Famed social psychology professor Jonathan Haidt has been thinking about the dangers of attesting to something he doesn’t believe. Lying is now necessary, for Haidt to keep his professional standing.
For others, the stakes are even higher; if they don’t lie, they may lose their job. Nicole Levitt, for example, has been asked by her organization to agree to stipulate “white people are racists.” Doctors have been threatened with the loss of professional credentials or their licenses if they speak publicly about their disagreements with COVID-vaccine orthodoxy.
Haidt believes truth is the telos, the North Star, of universities. Adding a second telos of social justice is impossible. Haidt predicted years ago, “the conflict between truth and social justice is likely to become unmanageable … Universities that try to honor both will face increasing incoherence and internal conflict.”
Recently, Haidt faced a test of his duty to the truth when his “main professional association — the Society for Personality and Social Psychology (SPSP)” established a policy for members to present their latest research. At the annual convention of the SPSP, they would have to include a statement explaining “whether and how this submission advances the equity, inclusion, and anti-racism goals of SPSP.”
Haidt writes, “Most academic work has nothing to do with diversity, so these mandatory statements force many academics to betray their quasi-fiduciary duty to the truth by spinning, twisting, or otherwise inventing some tenuous connection to diversity.”
The new mandate is an “ideological” escalation. Haidt asks us to “Note that the word diversity was dropped and replaced by anti-racism. So, every psychologist who wants to present at the most important convention in our field must now say how their work advances anti-racism.”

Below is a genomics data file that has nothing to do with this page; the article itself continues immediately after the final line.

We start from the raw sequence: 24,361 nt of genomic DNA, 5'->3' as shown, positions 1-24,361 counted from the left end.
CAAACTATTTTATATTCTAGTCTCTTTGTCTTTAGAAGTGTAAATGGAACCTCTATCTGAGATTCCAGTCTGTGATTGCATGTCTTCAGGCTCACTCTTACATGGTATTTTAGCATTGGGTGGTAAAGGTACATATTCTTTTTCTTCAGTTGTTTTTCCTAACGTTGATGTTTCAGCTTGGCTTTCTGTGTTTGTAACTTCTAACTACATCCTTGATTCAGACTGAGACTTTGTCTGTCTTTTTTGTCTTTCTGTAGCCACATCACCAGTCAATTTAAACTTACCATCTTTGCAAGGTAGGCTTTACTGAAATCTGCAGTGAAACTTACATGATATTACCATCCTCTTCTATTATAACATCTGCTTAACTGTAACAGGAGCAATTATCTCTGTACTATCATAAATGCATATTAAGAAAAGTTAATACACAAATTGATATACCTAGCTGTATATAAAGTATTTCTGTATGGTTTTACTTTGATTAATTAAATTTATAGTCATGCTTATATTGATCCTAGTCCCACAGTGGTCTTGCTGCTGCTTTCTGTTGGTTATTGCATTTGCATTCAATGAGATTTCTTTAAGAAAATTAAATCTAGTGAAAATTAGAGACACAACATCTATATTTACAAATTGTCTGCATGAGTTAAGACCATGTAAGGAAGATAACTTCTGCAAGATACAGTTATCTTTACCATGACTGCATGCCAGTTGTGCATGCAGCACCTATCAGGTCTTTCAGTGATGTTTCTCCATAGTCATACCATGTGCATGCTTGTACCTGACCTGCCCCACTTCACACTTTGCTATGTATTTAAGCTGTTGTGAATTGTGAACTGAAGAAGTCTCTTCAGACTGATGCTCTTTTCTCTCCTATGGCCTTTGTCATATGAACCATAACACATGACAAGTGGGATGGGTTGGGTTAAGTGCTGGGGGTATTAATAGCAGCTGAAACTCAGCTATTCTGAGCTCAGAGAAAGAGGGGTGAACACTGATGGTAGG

For context, Haidt points out that Ibram X. Kendi’s book How to Be an Antiracist calls for discrimination as the remedy to racism. Kendi wrote, “The only remedy to racist discrimination is antiracist discrimination. The only remedy to past discrimination is present discrimination. The only remedy to present discrimination is future discrimination.”
Haidt believes Marcus Aurelius offered “timeless advice” when he wrote in his Meditations: “Never regard something as doing you good if it makes you betray a trust, or lose your sense of shame, or makes you show hatred, suspicion, ill will, or hypocrisy, or a desire for things best done behind closed doors.”
In short, Haidt’s professional organization is demanding he, and others, violate their moral principles to stay in good standing in their profession. Academia is no longer a place where diverse views can peacefully coexist.
Haidt already has tenure. Potential new faculty have to compete not only on academic credentials but on being the cleverest liar; their applications can be scuttled if their commitment to diversity is deemed not strong enough by “ideological administrators.”
Have we reached the point where, for professionals to succeed, deceit and lying are required character traits?
No doubt, many are lying to keep their jobs and standings. As they try to fit in with today’s woke ideologies, liars are considered virtuous. History will likely not see them as kindly.
The Man of the System
In his The Theory of Moral Sentiments, Adam Smith explored how moral sentiments develop, and how that development depends upon societal interactions. A virtuous society arises from individual choices.
Most of us seek to avoid the disapproval of others, and we adjust our behavior to fit in with norms. It’s in our innate nature, in Smith’s words, “to respect the sentiments and judgments of [our] brethren; to be more or less pleased when they approve of [our] conduct.” When everyone seems to accept woke doctrine, we may feel more comfortable going along than sticking out by sharing our ideas.
Smith had contempt for what he called the “man of system” who aims to remake society according to his master plan and social norms even when it may take “great violence” to “annihilate” the existing social order. Such an arrogant person, Smith wrote, “is apt to be very wise in his own conceit; and is often so enamoured with the supposed beauty of his own ideal plan of government, that he cannot suffer the smallest deviation from any part of it.”
Smith explains, the would-be social engineer: